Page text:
Take a look at this code:

public interface ResourceHandler {
public Resource createResource(String resourceName,
String resourceLibraryName);
}

/* ... */

String resourceId = "resourceLibrary:resourceName";

/* ... */

String[] resourceInfo = resourceId.split(":");

/* ... */

resourceName = resourceInfo[0];
resourceLibrary = resourceInfo[1];

/* ... */

resource = resourceHandler.createResource(resourceLibrary, resourceName);


Although the code runs correctly, it would be problematic for future maintenance because there are two subtle errors in it. So, what is wrong with this code?

First, the resourceName and resourceLibrary are swapped:

resourceName = resourceInfo[0];
resourceLibrary = resourceInfo[1];


Since the first part of the resource I.D. is the resource’s library, and the second part is the resource’s name, the code should be changed to:

resourceLibrary = resourceInfo[0];
resourceName = resourceInfo[1];


Second, resourceName and resourceLibrary are passed in the incorrect order to ResourceHandler.createResource(String resourceName, String resourceLibraryName):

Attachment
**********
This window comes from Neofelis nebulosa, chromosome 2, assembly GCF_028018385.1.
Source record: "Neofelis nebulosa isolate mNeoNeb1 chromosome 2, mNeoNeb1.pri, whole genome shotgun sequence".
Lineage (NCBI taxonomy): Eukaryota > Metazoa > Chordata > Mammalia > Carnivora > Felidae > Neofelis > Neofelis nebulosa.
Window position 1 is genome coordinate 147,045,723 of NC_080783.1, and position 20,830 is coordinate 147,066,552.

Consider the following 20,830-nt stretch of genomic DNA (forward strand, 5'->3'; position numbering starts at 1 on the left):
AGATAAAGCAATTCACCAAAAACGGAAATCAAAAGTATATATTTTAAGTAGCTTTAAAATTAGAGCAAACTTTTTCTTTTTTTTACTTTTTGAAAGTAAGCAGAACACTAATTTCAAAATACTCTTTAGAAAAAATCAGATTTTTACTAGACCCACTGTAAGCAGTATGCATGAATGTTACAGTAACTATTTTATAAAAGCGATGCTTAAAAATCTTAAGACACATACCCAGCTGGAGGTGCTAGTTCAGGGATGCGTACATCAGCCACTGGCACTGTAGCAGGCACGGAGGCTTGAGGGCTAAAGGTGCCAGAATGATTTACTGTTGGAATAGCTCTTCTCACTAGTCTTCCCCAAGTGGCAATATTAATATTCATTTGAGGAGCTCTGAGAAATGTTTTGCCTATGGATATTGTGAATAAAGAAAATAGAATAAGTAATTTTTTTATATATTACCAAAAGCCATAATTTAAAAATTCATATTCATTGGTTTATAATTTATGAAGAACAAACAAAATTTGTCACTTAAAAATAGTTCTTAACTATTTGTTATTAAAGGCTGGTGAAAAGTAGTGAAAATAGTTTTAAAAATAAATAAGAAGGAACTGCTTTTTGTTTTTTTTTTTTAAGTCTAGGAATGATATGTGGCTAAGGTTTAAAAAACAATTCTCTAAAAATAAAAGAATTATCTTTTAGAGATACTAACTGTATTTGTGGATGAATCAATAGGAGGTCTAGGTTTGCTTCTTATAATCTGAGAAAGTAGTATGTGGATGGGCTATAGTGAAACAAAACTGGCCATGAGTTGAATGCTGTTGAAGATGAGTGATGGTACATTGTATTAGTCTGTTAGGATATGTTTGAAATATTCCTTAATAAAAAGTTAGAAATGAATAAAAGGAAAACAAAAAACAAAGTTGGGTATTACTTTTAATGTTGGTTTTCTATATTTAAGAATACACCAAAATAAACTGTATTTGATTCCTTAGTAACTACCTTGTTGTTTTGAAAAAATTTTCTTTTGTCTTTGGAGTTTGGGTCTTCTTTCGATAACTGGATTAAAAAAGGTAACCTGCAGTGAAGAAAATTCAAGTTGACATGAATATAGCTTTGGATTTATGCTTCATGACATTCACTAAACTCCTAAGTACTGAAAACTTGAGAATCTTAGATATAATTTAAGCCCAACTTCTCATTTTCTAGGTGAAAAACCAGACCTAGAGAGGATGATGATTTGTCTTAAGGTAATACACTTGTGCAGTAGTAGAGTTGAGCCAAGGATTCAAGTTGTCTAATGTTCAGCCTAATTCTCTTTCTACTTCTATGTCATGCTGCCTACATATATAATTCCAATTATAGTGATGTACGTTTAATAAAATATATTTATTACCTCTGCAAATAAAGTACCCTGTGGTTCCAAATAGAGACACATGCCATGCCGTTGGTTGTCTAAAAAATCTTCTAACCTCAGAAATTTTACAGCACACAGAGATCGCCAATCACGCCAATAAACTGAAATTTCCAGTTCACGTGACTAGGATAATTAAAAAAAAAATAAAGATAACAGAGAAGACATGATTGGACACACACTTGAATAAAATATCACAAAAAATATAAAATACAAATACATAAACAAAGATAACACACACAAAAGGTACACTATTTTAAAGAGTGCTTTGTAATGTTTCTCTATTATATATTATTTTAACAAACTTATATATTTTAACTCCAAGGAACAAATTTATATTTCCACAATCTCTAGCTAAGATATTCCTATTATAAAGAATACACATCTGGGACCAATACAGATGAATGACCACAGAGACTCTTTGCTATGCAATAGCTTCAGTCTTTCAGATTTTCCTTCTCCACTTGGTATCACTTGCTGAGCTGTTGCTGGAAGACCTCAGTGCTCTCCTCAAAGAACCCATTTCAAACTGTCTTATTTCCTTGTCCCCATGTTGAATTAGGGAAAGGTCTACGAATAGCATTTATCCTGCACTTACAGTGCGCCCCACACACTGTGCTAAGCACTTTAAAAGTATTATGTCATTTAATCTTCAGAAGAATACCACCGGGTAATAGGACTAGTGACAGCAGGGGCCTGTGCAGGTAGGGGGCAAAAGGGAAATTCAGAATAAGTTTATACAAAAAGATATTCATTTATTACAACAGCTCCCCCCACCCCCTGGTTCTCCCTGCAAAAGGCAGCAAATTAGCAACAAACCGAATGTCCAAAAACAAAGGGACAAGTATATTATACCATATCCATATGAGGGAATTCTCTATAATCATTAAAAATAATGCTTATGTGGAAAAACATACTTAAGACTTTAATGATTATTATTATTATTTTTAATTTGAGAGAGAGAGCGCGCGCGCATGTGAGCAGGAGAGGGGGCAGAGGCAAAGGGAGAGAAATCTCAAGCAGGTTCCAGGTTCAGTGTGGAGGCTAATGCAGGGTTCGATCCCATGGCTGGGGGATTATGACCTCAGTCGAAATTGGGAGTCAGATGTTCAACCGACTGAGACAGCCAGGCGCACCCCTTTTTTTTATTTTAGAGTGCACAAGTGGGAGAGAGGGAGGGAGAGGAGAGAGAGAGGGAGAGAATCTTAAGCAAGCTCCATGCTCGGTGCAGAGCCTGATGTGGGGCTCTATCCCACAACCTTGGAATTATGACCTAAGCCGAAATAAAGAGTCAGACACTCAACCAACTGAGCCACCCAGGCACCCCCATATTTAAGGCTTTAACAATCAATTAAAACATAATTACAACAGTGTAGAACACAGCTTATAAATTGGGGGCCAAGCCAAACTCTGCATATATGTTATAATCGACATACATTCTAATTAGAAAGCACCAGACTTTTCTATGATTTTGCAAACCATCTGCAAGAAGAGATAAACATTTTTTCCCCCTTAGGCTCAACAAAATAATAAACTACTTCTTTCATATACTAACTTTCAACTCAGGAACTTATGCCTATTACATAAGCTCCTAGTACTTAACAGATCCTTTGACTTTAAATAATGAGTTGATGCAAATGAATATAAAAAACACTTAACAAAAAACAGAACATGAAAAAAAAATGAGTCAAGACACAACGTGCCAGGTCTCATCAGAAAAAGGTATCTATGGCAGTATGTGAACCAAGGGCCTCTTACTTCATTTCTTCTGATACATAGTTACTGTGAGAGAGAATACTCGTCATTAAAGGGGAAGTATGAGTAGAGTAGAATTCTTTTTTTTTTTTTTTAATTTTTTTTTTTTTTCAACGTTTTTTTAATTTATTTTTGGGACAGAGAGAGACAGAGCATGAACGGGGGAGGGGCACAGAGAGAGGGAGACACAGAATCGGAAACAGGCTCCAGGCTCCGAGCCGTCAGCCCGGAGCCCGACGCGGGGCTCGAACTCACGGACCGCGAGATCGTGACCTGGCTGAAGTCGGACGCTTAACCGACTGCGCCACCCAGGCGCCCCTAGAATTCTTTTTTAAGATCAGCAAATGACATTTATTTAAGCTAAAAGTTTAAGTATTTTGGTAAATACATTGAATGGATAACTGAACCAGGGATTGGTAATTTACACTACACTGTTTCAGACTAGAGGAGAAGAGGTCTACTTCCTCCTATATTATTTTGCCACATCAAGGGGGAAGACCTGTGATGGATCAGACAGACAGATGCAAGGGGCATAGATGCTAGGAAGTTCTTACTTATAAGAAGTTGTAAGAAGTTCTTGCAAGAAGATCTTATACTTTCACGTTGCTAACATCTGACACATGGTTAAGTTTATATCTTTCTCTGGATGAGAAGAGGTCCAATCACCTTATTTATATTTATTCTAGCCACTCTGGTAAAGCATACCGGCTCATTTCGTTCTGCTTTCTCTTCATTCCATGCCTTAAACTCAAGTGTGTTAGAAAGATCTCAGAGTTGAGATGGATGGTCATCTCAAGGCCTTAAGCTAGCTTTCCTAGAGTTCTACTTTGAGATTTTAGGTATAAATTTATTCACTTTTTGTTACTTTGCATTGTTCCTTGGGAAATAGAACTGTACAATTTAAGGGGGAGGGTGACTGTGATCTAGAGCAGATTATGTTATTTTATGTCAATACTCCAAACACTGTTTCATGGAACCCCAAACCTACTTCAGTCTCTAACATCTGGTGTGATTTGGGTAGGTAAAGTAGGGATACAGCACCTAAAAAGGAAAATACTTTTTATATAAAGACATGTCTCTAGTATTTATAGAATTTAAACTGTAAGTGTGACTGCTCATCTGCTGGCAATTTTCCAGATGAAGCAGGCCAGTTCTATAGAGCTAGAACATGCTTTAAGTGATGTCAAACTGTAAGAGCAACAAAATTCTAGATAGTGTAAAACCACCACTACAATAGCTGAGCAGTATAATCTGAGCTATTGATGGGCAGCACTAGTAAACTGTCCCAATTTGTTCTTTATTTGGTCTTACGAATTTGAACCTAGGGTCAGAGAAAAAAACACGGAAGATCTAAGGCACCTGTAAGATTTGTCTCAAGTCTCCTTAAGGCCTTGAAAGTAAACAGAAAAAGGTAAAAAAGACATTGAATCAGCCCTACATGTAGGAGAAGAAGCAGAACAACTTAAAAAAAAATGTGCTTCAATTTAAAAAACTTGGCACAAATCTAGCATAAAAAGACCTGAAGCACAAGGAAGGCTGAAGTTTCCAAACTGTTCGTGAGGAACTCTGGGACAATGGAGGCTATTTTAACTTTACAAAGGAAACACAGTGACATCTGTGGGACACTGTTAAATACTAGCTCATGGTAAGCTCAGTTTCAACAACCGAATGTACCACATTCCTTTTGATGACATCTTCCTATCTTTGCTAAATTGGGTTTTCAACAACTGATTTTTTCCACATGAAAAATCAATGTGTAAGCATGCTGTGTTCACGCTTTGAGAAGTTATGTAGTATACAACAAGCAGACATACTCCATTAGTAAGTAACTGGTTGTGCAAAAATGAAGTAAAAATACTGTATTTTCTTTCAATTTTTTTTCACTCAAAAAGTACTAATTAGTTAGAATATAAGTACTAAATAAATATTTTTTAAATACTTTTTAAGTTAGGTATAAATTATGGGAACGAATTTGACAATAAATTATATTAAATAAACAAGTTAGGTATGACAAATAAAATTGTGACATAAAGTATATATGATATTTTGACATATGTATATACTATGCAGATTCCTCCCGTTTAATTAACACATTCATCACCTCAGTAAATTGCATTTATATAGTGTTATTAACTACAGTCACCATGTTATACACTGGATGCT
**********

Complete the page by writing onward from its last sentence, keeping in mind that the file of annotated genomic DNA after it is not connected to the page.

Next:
resource = resourceHandler.createResource(resourceLibrary, resourceName);


Instead, resourceName should be passed as the first argument, and resourceLibrary should be passed as the second argument:

resource = resourceHandler.createResource(resourceName, resourceLibrary);


Because the program runs perfectly, these defects would be difficult to discover. Testing would not reveal these issues. Additionally, only the most careful review of this code would detect the errors. In complex production code, a developer would find it even more challenging to identify these issues. So how can developers detect and prevent errors like these early in the programming process? Developers must step through their code in the debugger. As Steve McConnell says in his fantastic book, Code Complete (p. 231):

Step through the code in the debugger Once the routine compiles, put it into the debugger and step through each line of code. Make sure each line executes as you expect it to. You can find many errors by following this simple practice.

McConnell is completely correct. By interactively debugging every line, I’ve found many errors in my own code (including the bugs that inspired this post). Stepping through your code in a debugger is an excellent way to reduce obscure bugs in your software.

Code Complete is copyright Steve McConnell, and the text from it is published here under fair use for educational purposes.